Belle, spayed with the generosity of the Good Sam Fund
I have a busy, over extended vet hospital. We have a huge following and we do more than we have to. We do it all from a genuine place of dedication to the pets and families of our community. I know the practices around me also do more than they have to. I know some of them provide help that is very (almost crazy) affordable. They have there reasons and they make sacrifices to do so. I applaud them and I am grateful to them, (even if I have to have the too often uncomfortable conversation about the emergency consequences to not being encouraged or reminded to spay their dog. I do many emergency pyometra's because of this).

I also work around practices that charge up to $3500 for this emergency surgery. If you end up at one of these most of my clients can't afford it. The ethics of this are death due to economic euthanasia. The ethics of vet med are overwhelming.  We have overpriced ourselves out of accessibility and now we are blaming our unprepared clients for it.. even though we couldn't afford ourselves either (we don't admit this).


I have had to change both who I am in front of clients and how I practice medicine. I had to. I was going to want to swallow the abyss if I didn't. It was my ethical obligation to that little girl inside of me who finally got out of vet school.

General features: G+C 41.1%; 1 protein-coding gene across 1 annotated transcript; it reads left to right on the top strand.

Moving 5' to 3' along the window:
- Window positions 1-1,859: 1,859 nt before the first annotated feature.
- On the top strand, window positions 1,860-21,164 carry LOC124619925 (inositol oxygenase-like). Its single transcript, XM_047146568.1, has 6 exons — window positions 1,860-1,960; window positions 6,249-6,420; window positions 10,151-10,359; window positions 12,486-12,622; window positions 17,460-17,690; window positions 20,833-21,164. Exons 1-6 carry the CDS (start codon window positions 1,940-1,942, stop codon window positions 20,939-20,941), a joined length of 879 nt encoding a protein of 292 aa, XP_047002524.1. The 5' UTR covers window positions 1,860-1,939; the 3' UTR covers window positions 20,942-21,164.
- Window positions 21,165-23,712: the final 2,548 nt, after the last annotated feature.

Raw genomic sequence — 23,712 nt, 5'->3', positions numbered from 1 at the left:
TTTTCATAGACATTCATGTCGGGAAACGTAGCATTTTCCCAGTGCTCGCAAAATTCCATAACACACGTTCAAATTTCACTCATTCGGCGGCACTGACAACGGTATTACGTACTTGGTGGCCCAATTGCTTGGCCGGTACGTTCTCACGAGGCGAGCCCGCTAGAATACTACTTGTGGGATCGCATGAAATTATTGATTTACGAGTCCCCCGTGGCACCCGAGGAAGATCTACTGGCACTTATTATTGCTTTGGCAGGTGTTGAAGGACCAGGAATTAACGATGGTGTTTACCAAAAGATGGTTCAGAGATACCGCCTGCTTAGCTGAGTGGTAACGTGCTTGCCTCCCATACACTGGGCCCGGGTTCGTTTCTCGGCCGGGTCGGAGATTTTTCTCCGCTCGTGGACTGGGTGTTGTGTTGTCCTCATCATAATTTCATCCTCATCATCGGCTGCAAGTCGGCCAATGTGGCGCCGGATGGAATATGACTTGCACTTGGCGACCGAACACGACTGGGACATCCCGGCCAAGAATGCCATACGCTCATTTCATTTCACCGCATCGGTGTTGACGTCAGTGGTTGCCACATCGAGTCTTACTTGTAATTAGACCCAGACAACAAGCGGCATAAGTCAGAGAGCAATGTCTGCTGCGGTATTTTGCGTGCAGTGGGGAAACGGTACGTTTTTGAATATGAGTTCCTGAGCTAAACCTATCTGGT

Every client interaction starts with a deep breath. A moment of affirmation that "I am ok. I can do this and I have steps and plans in place if I need them." I start with an internal pep rally and knowing that I have a medic on the side line. I also have a team who supports me. I built this. It is as integral and important as having a firm understanding of veterinary medicine. I can manage a case on a shoe string. I don't back away from them and I never forget who I serve. I serve my own 14 year old rose colored glasses self AND my patients. My clients may have their own priorities in a different order, but all they have to do is care about their pet and we can make miracles happen out of thin air. By about now many of you might be wondering how I can possibly keep the lights on and the staff paid with this business plan? I make it work. We have a Good Samaritan Fund. We post like crazy on Facebook. I am honest, transparent and determined. I also never say no.. Well,,,, I never say no if I know that the client has no other options, I can help their pet, and that I will be ok with the outcome regardless of the roll of the dice. I go into every situation with a plan for a back up plan. I also remember where I came from. I grew up in a tiny town where the vet lived above the practice and routinely got calls at 1 am, often in the form of a hard knocking at the front door. He would get out of bed, help his clients and patients and never once complained, (he is a far better man than I). He worked 40 years like this. He retired with enough money to live the way he always had and he left a legacy behind more honorable than the fecals, rectals, and c-sections could have amassed by themselves.